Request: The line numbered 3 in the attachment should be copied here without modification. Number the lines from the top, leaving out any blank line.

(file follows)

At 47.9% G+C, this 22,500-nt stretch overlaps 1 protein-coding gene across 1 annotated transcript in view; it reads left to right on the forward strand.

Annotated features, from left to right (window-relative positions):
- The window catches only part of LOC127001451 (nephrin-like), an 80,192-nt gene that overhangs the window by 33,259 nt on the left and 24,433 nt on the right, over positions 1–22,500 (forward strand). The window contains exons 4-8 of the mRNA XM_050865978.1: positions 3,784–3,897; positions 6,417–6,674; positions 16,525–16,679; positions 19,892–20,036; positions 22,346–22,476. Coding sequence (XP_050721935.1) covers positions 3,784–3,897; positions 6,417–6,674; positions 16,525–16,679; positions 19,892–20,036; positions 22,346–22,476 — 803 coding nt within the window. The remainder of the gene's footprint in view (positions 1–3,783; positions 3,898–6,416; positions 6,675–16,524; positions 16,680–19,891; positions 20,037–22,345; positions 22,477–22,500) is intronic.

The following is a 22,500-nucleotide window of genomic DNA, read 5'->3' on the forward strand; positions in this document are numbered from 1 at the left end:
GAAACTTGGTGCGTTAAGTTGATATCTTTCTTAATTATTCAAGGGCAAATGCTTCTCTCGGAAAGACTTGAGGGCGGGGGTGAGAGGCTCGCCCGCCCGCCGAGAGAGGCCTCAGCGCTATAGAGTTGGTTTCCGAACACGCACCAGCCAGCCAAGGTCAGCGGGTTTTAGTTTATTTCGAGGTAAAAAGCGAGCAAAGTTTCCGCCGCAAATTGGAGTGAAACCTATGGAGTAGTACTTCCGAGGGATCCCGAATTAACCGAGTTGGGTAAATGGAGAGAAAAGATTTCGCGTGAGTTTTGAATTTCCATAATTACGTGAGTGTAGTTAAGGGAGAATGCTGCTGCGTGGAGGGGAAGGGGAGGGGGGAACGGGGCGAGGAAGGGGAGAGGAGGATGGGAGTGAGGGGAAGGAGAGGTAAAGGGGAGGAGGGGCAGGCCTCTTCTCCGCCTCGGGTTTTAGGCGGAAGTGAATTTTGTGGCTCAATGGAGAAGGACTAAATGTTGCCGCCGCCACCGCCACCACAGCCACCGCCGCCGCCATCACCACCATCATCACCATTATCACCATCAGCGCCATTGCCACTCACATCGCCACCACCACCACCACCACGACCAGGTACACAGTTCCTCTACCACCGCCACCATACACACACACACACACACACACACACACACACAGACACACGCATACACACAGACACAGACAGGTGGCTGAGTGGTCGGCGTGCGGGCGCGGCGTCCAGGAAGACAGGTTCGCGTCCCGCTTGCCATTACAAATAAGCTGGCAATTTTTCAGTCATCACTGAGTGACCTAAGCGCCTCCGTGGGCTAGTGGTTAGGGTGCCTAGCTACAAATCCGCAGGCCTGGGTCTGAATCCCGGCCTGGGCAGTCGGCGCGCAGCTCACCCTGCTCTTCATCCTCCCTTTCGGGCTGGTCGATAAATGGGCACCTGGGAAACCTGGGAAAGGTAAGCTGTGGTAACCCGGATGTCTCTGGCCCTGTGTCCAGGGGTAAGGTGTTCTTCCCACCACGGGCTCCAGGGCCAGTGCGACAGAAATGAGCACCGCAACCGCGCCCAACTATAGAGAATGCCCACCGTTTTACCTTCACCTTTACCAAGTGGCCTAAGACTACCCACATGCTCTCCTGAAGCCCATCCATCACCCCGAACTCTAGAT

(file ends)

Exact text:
- The window catches only part of LOC127001451 (nephrin-like), an 80,192-nt gene that overhangs the window by 33,259 nt on the left and 24,433 nt on the right, over positions 1–22,500 (forward strand). The window contains exons 4-8 of the mRNA XM_050865978.1: positions 3,784–3,897; positions 6,417–6,674; positions 16,525–16,679; positions 19,892–20,036; positions 22,346–22,476. Coding sequence (XP_050721935.1) covers positions 3,784–3,897; positions 6,417–6,674; positions 16,525–16,679; positions 19,892–20,036; positions 22,346–22,476 — 803 coding nt within the window. The remainder of the gene's footprint in view (positions 1–3,783; positions 3,898–6,416; positions 6,675–16,524; positions 16,680–19,891; positions 20,037–22,345; positions 22,477–22,500) is intronic.